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Easing Into Kindergarten
The transition from your loving home environment, a daycare or preschool to kindergarten is a big one. Many times the toughest adjustments are for parents. It is a sign your children are growing up and can function successfully and independently without you right there. It is also scary. Often, you are trusting teachers and support staff (usually strangers to you) that they will care, protect and teach your child each day the way you would. As a parent and educator here are my top ten tips for transitioning your child (and yourself) into the kindergarten years.
- Research schooling options in your neighborhood. Listen less to the area gossip and spend more time getting the facts. Go to the school website, attend welcome houses/information nights and ask staff questions.
- Do not ask your child’s opinion. They have no idea at this age what is best for them. If you are tempted, think about the choices your child would make if there was an apple and a chocolate bar in front of them – 9 times out of ten they will eat the chocolate bar. The bar isn’t best for them but it looked like a better option through their lens.
- Be confident and positive about your decision. Nothing shows your child that you trust the school, the staff and, most importantly, your child like saying good bye and then leaving. If your child is hesitant, crying or hysterical… you still have to leave (it is hard, I know). When you let them hang on and don’t leave you are confirming their worries and fears. Let them know you are giving one last hug and kiss and the specific time you will be returning (‘I will see you when school is over at the end of the day in the yard) and then follow through and leave.
- Begin a ‘school like’ routine at least a few weeks prior to starting. This means having a set bedtime, wake up time, lunch time and snack time whenever possible.
- Walk or drive the route to school as often as you can prior to starting. Point out things along the way so that if they are then on a bus and feeling scared or lonely they can look for familiar sights.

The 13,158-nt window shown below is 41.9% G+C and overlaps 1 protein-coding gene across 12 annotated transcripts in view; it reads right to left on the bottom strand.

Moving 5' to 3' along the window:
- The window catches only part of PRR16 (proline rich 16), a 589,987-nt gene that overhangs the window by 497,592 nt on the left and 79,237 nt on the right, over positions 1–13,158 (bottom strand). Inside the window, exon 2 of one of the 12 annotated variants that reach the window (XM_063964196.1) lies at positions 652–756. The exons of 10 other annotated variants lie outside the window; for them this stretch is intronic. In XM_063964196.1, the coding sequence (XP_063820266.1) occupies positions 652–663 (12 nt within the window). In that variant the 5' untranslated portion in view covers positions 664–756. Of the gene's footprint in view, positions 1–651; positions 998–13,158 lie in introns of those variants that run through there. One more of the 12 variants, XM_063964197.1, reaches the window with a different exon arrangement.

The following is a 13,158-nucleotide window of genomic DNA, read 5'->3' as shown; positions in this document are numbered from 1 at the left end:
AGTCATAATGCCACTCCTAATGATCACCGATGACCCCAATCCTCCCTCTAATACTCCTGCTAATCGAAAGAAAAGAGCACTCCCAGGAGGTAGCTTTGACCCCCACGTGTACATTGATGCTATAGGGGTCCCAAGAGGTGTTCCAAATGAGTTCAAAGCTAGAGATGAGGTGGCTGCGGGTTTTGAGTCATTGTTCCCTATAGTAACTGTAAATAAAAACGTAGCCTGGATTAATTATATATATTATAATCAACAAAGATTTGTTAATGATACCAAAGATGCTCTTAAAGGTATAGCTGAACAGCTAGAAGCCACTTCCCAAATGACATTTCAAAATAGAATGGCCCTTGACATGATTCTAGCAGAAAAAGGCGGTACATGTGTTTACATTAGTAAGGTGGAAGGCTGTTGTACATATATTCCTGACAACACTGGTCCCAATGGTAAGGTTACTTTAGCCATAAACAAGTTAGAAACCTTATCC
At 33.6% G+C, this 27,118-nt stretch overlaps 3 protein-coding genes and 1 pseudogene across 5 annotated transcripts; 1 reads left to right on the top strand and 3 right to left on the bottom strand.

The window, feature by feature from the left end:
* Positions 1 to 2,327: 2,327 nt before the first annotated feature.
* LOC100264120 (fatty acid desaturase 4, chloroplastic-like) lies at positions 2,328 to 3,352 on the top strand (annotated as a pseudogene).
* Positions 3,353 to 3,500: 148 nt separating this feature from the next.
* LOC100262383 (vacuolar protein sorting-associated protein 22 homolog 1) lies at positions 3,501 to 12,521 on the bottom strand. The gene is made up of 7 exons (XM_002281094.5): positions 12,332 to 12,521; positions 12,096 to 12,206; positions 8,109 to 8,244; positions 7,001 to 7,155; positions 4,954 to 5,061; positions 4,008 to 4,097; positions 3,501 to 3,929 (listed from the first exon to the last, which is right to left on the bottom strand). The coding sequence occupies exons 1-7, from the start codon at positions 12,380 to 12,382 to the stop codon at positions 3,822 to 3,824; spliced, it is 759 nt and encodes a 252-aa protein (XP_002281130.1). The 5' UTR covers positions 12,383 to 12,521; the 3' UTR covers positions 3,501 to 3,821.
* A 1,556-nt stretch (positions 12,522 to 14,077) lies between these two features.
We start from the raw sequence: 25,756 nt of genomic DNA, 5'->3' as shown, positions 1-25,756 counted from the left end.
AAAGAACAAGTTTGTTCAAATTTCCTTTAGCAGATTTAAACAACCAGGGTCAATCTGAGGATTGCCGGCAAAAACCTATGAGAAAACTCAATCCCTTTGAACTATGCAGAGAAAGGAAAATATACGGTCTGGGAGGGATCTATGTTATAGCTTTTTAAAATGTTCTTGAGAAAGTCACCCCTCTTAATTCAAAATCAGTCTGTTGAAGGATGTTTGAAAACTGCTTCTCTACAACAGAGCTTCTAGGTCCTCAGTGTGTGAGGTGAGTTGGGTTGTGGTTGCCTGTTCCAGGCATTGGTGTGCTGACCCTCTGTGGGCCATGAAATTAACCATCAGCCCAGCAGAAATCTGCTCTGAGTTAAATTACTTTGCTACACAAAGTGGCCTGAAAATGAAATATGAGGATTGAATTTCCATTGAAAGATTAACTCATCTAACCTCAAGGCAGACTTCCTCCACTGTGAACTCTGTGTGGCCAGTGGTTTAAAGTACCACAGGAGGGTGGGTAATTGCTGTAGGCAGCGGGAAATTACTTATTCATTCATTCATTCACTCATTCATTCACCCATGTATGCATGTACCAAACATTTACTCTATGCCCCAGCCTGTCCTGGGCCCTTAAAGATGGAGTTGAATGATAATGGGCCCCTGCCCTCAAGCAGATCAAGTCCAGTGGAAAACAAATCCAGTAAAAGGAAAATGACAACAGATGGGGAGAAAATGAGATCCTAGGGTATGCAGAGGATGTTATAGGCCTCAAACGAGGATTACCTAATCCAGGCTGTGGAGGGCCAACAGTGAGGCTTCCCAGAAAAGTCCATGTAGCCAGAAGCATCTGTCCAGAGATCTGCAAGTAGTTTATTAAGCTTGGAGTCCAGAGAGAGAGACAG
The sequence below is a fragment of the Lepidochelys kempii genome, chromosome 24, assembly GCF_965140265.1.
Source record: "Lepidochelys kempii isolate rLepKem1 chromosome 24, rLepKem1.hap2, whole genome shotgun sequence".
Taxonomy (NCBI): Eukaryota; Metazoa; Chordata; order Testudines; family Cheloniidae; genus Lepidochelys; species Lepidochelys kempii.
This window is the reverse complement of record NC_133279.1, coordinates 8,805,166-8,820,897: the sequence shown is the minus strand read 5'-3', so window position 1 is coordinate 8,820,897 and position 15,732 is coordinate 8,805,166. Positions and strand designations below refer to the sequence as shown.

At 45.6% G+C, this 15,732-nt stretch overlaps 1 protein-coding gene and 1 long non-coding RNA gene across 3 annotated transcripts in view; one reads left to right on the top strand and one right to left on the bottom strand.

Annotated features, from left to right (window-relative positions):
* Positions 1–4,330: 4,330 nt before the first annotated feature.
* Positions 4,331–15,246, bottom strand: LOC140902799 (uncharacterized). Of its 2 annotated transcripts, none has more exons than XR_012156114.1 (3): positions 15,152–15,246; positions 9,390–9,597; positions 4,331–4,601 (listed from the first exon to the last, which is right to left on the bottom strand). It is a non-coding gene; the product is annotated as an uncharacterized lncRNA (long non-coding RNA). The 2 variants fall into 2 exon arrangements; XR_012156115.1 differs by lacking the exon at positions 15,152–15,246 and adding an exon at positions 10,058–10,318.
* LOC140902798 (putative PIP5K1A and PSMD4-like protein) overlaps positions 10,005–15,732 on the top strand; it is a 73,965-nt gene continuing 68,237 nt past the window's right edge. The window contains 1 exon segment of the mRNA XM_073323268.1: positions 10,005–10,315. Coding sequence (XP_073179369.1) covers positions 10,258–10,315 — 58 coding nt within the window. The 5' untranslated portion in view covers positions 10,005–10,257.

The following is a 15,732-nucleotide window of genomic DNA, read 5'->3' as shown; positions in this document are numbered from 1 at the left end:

- Read books to your child about the first day of school or about school in general (Miss Bindergarten Gets Ready for Kindergarten, Franklin’s First Day, etc.). These books are a great way to talk about some potential worries or things that they are excited about and positively promote school.
- If your child struggles with separation anxiety read “The Kissing Hand”. Then each morning or right before bed, create your own kissing hand routine.
- Capitalize on things that excite your child about going to school. When you do the intake meeting remember to share with the teaching staff the things your child is interested in and excited about. If you have time, make the list with your child and bring it to your first meeting.
- Your anxiety versus their anxiety. We know, as adults, that the world is a scary place, they don’t. Be careful not to let your worries be theirs. Do not start questions with, “Are you scared about…?, Are you worried about…?”. They may have never thought of being scared or worried about anything and are now looking to say the answer you are looking for. Instead ask, “Is there anything you think you will need help with? What are you most excited about? What do you think the best part of being in kindergarten will be?”. These questions will focus on the positive and will not betray your anxieties.
- Take pictures. Go to the school and take pictures of the outside, where they will play, eat, learn, explore, etc. Ask if you can take a few pictures of the kindergarten classroom (without kids). You can then show these to your child and answer questions that may come up. Then…don’t stop taking photos. Their elementary years are going to whiz by and one day those pictures will be the things you treasure most.
Don’t take it personally if your child runs off on their first day with a smile on their face and barely looks back; and don’t worry if they cry uncontrollably either. Like adults, kids all react to change differently. Helping them to positively embrace and seek out change will be one of the greatest gifts you give your child.
By Megan Egerton, Principal and Author
**This article was originally published in our Summer 2014 issue**
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